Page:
Brazil has lost another of its great legends – football icon Pelé, who died in hospital in São Paulo on Thursday, 29 December, at the age of 82 after a long battle with colon cancer.
Pelé was admitted into the Albert Einstein Israelite Hospital on 29 November with a respiratory infection and for what was described as ‘re-evaluation of the chemotherapy treatment over colon cancer identified in September 2021’, when he had a tumour removed from his colon.
He had suffered from kidney and prostate problems since the surgery.
Pelé and Maria Esther Bueno’s careers were intertwined as both became legends in Brazil around the same time in the late 50s and early 60s, albeit it in different sports, and they made many public appearances together building a mutual admiration for one another over the ensuing years.
Maria Esther loved following football at every level of the game with great attention. If she was too busy to watch matches, she would scan the newspaper for the results.
When they met, they had plenty to talk about as Pelé took an interest in tennis and played a little too.
She considered him a true gentleman.
They probably last met at Rio 2016 when both participated in the ceremonial activities of the Olympic Games, just two years before Maria Esther’s death at the age of 78.
When they first met, it was at the offices of the Gazeta Esportiva Ilustrad, after which Pelé appeared holding a tennis racket in the iconic cover of the November 1958 edition alongside Maria Esther, who had a table tennis bat in her hand, and Palmeiras Biriba, a prodigy of table tennis with a soccer ball.
The trio composed an image with the colours of the Brazilian flag to a background of drawings in which all three are wearing crowns.
Pelé was the first to consecrate himself in 1958, while Maria Esther Bueno was about to begin her long collection of Grand Slams at Wimbledon and, at the age of only 13, Ubiraci Rodrigues da Costa, better known as Biriba, was already gaining national idol status.
“I remember all of Pelé’s words, his way,” 75-year old Biriba recalled recently. “It was even quieter, because fame was beginning, but, at the same time, very friendly and accessible. Maria Esther was a reserved but simple person. A great champion. This cover is my business card and everyone is impressed to see it.”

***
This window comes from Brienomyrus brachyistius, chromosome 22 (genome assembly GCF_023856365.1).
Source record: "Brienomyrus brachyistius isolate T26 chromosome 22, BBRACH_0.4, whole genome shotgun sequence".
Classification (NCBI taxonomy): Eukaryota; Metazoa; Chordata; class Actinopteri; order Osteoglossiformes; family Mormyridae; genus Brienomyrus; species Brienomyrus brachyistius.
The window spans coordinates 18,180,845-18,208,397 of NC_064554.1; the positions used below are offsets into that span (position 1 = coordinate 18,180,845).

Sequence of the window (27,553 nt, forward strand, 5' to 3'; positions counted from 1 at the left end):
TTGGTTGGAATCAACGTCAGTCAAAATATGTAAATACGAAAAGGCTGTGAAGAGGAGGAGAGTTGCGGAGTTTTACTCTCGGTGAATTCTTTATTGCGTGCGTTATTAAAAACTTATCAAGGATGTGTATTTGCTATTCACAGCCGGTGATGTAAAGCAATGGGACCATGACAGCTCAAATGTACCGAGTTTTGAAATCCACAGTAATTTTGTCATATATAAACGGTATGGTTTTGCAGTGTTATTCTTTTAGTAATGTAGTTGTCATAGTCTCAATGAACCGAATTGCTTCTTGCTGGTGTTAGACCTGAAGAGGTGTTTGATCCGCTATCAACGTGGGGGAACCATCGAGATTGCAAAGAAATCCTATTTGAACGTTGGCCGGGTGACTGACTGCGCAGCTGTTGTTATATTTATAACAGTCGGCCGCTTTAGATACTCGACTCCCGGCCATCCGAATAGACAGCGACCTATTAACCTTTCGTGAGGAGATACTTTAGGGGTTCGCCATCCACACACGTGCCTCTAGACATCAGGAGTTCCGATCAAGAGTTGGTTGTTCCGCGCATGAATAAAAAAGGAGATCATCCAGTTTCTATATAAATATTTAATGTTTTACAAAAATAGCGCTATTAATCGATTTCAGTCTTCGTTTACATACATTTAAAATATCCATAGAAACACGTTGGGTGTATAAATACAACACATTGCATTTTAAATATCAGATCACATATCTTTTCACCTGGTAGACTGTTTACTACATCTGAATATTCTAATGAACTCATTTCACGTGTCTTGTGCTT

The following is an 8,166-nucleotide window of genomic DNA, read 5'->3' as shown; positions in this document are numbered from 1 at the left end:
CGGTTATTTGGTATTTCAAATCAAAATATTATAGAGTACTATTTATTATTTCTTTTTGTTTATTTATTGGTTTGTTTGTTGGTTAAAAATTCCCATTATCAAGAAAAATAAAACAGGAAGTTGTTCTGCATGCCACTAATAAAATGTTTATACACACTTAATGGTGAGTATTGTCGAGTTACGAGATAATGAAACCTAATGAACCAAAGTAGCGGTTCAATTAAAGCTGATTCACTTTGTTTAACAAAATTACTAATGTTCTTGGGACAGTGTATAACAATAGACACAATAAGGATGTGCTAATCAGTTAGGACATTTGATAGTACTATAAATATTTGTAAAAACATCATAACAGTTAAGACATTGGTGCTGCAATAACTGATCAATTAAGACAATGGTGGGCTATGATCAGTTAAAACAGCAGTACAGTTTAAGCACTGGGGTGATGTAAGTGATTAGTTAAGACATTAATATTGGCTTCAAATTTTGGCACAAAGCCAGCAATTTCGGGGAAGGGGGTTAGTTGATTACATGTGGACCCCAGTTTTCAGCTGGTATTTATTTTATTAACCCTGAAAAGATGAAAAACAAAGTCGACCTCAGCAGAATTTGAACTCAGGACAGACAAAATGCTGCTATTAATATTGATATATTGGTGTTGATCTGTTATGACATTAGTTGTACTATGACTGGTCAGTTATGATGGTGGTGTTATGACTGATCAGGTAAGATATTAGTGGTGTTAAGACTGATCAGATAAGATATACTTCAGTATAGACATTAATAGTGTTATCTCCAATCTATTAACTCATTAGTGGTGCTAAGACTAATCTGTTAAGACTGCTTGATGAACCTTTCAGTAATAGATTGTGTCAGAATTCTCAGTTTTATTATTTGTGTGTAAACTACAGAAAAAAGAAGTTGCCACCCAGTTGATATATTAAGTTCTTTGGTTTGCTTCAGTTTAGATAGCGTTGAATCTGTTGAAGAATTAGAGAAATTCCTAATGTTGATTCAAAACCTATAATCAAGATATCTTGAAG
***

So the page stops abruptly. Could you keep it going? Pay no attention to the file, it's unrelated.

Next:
Considered football’s greatest player by many across the world, in his native Brazil, Pelé is lauded as a god-like figure, and tributes are pouring in.
He scored 77 goals across 92 appearances for Brazil, making him the country’s joint top scorer in men’s international football.
In 1999 he was named the International Olympic Committee (IOC) Athlete of the Century and, in 2016, he was presented the Olympic Order by IOC President Thomas Bach in his home town of Santos.
Bach, in a message posted on the IOC’s social media accounts said in tribute: “With Pelé’s passing, the world has lost a great sporting icon.
“As I could experience myself, he was a true believer in the Olympic values and a proud carrier of the Olympic Flame. It was a privilege to present the Olympic Order to him.”
Pelé, whose full name is Edson Arantes do Nascimento, won football’s greatest prize in 1958, 1962 and 1970, and remains the youngest player to score in a FIFA World Cup final after netting twice at the age of 17 during Brazil’s 5-2 victory over Sweden in 1958.
Brazil goes into 3 days of national mourning for the soccer legend, with many flooding the streets or to Santos’s stadium to pay tribute to their hero, the club where Pelé emerged to lead the Brazilian side to two Intercontinental Cup titles in 1962 and 1963.
He will be laid to rest at the Urbano Caldeira Stadium, the home of Santos’ soccer club, where a public wake is expected to take place.
Supporters of the club gathered outside the stadium to hold a vigil for the icon alongside the wall mural of the legend after news of his death broke Thursday afternoon.
The iconic Christ the Redeemer statue, standing on top of the Corcovado mountain above the city of Rio de Janeiro, was illuminated in green and yellow to honour Pelé, while the roof of the Maracana Stadium and its stands were also illuminated in yellow, with the outside concourse surrounding the stadium cast in green light, both colours of the Brazilian flag.
The Federation of the Industries of the State of São Paulo displayed an image of their national hero on the side of its headquarters.
In London, the Wembley arch at England’s national stadium was also lit up on Thursday evening as the ‘home of football’ paid its respects to the three-time World Cup winner by illuminating the arch in the famous green and yellow of Brazil.
Pelé’s body will be taken from the Albert Einstein Hospital to the Urbano Caldeira Stadium in Vila Belmiro, Santos, a neighbourhood of São Paulo, at dawn on Monday, and his coffin will be placed in the centre of the pitch where mourners wishing to say goodbye to the ‘King of Football’ can enter through two gates to file past to pay their last respects.
At 10am on Tuesday, 3 January, the coffin will be taken through the streets of Santos to the Ecumenical Necropolis Memorial where the burial will take place.